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TTIP – threat to well-regulated European food industry?

Darina Allen, President of Slow Food Ireland, has issued the following statement on the Transatlantic Trade and Investment Partnership (TTIP).

We must inform ourselves and then have our say… The Transatlantic Trade and Investment Partnership (TTIP) agreement poses a serious threat to the well-regulated Irish and European food industry. One of the objectives of the TTIP negotiations is to achieve mutual recognition and harmonisation of food standards between America and Europe. Slow Food Ireland rejects these proposals. The following are some of the areas around which Slow Food Ireland expresses serious concern about the TTIP:

-       The European Commission’s stated TTIP negotiating position is to abandon the ‘precautionary principle’. This is the system whereby chemicals and pesticides used in our food system must be proven to be safe for animal and human health prior to use. In the USA, the reverse is the case. Many carcinogenic and endocrine disrupting chemicals are used in food production there that are banned in Europe.  The proposed TTIP mutual recognition system means we would no longer be able to ban these chemicals.

-       EU regulations currently require measures along the whole chain of production to guarantee the safety of the final product, while the US system mostly verifies the safety of the end-product and is therefore prone to resorting to pathogen reduction treatments. For example, instead of preventing chickens getting infected with pathogens during all stages of rearing and slaughter, the poultry industry there resorts to dipping chickens in chlorine to eliminate bacteria at the end of the meat production chain. Again, the harmonisation of food standards proposed in TTIP would make it impossible to maintain our standards and continue to ban the import of such foods. With more chemical inputs and higher capital costs of production than in Europe, the US factory food system produces food at a lower unit cost, and will therefore create unfair competition.

-       In the US, growth hormone-injected beef and dairy herds lead to lower unit costs in the price sold to consumers but  also to lower quality meat and the associated human and animal health implications; while only those using intensive factory farming methods and liberal use of antibiotics are able to stay in business. The objective of TTIP is to allow not only US unlabelled hormone-injected beef to be sold in Europe, but also to allow the sale of unlabelled American GMO (genetically modified organism) products as well.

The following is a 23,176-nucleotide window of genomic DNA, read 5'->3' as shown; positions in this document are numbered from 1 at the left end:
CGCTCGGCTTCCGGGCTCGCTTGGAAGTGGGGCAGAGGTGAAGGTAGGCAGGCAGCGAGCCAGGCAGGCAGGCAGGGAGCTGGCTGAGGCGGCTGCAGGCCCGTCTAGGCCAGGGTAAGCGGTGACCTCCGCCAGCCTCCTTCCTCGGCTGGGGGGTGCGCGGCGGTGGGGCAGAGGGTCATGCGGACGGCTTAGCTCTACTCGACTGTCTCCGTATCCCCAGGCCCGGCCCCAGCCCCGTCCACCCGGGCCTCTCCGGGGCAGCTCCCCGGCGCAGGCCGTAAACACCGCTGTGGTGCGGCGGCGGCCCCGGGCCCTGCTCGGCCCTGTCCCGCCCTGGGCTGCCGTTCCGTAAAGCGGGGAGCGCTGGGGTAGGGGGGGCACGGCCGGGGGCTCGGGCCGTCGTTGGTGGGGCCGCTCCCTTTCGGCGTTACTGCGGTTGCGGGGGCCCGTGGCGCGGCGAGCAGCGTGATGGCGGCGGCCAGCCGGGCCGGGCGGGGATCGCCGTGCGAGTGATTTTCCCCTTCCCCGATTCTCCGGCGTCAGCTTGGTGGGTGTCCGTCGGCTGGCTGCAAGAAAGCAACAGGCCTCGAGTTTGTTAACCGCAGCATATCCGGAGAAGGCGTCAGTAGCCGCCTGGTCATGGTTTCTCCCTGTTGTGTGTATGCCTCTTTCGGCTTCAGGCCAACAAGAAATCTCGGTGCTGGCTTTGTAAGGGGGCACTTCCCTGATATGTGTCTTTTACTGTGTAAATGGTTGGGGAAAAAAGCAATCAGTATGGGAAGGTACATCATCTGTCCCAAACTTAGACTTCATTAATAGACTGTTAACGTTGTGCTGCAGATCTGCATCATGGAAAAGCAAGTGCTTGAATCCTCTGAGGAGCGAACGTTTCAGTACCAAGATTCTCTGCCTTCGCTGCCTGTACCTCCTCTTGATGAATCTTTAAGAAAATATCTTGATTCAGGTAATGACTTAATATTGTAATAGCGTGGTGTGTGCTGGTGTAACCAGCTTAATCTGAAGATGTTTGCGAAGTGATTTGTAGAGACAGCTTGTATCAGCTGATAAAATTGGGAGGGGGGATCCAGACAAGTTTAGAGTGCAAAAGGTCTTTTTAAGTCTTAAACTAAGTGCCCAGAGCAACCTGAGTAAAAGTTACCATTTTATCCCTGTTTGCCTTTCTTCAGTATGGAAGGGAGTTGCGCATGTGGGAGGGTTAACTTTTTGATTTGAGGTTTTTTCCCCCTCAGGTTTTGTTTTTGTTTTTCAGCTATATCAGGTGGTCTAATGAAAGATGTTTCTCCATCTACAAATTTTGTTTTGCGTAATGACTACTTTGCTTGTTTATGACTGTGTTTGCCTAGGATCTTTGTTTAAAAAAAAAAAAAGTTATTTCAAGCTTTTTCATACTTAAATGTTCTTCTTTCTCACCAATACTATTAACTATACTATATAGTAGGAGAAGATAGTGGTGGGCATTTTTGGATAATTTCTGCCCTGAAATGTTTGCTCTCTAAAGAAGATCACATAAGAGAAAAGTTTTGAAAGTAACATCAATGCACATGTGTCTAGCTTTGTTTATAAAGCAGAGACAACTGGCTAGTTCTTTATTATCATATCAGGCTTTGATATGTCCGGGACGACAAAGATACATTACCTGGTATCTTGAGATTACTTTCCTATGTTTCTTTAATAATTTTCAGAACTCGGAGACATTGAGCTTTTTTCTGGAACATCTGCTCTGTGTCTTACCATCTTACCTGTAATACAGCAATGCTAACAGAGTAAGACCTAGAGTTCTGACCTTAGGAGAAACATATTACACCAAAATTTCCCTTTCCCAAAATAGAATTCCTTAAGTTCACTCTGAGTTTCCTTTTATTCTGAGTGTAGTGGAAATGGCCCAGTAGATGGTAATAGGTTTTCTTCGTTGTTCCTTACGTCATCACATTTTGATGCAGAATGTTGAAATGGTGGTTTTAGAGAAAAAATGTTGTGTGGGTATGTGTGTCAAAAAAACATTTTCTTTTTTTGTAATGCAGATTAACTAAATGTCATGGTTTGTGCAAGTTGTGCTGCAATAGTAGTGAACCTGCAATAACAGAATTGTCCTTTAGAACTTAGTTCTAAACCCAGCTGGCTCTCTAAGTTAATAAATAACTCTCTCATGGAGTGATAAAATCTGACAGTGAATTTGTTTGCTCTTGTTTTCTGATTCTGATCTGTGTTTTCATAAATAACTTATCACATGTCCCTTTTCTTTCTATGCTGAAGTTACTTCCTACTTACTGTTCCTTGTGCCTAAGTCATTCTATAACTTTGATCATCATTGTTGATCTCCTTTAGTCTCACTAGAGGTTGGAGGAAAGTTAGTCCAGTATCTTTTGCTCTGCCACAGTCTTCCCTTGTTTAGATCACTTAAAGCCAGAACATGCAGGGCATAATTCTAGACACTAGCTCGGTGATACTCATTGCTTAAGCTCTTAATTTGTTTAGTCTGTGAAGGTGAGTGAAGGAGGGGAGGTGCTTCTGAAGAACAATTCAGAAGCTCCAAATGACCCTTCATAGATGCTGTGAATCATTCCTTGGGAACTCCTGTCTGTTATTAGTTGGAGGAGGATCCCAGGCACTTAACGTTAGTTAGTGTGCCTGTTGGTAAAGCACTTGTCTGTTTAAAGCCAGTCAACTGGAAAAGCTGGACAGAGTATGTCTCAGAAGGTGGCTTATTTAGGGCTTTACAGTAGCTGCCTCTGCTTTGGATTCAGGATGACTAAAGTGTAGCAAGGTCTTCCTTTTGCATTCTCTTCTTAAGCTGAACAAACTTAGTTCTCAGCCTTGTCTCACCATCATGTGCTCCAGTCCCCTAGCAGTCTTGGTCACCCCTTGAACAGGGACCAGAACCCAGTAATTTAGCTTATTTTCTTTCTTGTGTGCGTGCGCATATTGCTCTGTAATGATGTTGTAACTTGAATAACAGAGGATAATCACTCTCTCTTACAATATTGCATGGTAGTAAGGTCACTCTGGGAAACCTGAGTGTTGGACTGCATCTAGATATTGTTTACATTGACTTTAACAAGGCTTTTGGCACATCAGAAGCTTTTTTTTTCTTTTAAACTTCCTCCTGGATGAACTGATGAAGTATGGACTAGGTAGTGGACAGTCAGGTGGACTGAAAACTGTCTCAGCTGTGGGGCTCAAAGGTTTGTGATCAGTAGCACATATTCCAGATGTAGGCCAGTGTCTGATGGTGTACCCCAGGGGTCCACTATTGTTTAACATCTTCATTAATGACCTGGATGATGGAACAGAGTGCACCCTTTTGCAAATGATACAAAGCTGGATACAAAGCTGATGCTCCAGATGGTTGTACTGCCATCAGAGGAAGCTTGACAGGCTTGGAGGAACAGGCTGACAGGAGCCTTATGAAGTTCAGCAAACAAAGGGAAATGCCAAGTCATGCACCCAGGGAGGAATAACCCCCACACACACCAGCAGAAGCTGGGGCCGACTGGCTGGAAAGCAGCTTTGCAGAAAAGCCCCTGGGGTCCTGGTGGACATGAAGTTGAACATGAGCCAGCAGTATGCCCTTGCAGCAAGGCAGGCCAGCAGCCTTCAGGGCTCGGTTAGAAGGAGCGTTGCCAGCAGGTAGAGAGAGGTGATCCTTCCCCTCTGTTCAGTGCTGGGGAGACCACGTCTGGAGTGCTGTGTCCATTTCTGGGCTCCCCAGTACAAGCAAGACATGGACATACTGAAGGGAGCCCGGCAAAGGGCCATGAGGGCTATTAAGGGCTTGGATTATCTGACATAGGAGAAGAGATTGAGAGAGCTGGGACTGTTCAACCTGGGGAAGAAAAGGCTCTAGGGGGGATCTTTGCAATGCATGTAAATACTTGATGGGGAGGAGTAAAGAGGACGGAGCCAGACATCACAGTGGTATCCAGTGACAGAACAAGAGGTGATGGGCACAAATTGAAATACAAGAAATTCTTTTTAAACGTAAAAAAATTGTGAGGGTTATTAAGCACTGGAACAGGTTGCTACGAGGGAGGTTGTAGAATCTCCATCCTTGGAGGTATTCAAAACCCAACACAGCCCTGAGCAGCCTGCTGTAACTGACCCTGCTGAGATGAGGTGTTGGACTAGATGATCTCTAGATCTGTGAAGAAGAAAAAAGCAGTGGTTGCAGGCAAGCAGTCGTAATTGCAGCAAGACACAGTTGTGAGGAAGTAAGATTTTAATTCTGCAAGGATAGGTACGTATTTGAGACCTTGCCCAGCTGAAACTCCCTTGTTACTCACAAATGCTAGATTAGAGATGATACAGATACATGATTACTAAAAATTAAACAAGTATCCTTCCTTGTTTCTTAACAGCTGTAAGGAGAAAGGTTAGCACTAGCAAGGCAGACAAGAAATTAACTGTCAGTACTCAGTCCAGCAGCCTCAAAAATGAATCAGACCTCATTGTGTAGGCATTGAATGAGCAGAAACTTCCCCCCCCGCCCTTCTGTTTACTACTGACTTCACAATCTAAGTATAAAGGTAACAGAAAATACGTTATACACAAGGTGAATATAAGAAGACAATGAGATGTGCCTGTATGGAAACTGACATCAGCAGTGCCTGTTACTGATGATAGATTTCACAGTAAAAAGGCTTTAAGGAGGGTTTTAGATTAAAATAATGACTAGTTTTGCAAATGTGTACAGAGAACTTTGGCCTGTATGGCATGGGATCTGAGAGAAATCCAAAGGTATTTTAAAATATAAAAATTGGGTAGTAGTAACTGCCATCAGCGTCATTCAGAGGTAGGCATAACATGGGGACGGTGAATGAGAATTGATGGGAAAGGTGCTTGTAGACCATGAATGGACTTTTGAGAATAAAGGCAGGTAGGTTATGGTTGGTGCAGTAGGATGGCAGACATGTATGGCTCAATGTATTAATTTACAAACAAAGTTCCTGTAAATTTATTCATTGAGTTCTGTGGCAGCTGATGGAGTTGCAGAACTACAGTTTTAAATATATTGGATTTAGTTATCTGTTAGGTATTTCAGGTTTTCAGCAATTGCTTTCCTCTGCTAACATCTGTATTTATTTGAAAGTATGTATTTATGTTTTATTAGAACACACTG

-       All existing food regulations not explicitly overturned in the TTIP, and all future higher and improved standards of food regulation will be subject to being overturned by a proposed quassi-judicial system of arbitration called ISDS, or Investor-State Dispute Settlement. The EU-US proposal for TTIP is to establish a new legal system just for foreign ‘investors’ so that they can bypass the Irish, European and America judicial systems when they feel their current or future profits are being infringed upon as a result of vague, ill-defined government action such as, ‘unnecessarily restrictive barriers to trade’, or, ‘overly meddlesome barriers to trade’. This would include everything from what constitutes organic food standards to correct labelling to highlight food allergy contents.

-       So who will benefit from this agreement? According to Slow Food, it will certainly not be consumers, who will see food information further weakened over longer food supply chains, nor will it be the large majority of small-scale producers, serving local markets, who make up the societal and economic fabric of quality food production, the guardians of the environment and food traditions.

Darina Allen, Slow Food Ireland.

Tel: 021 4646785



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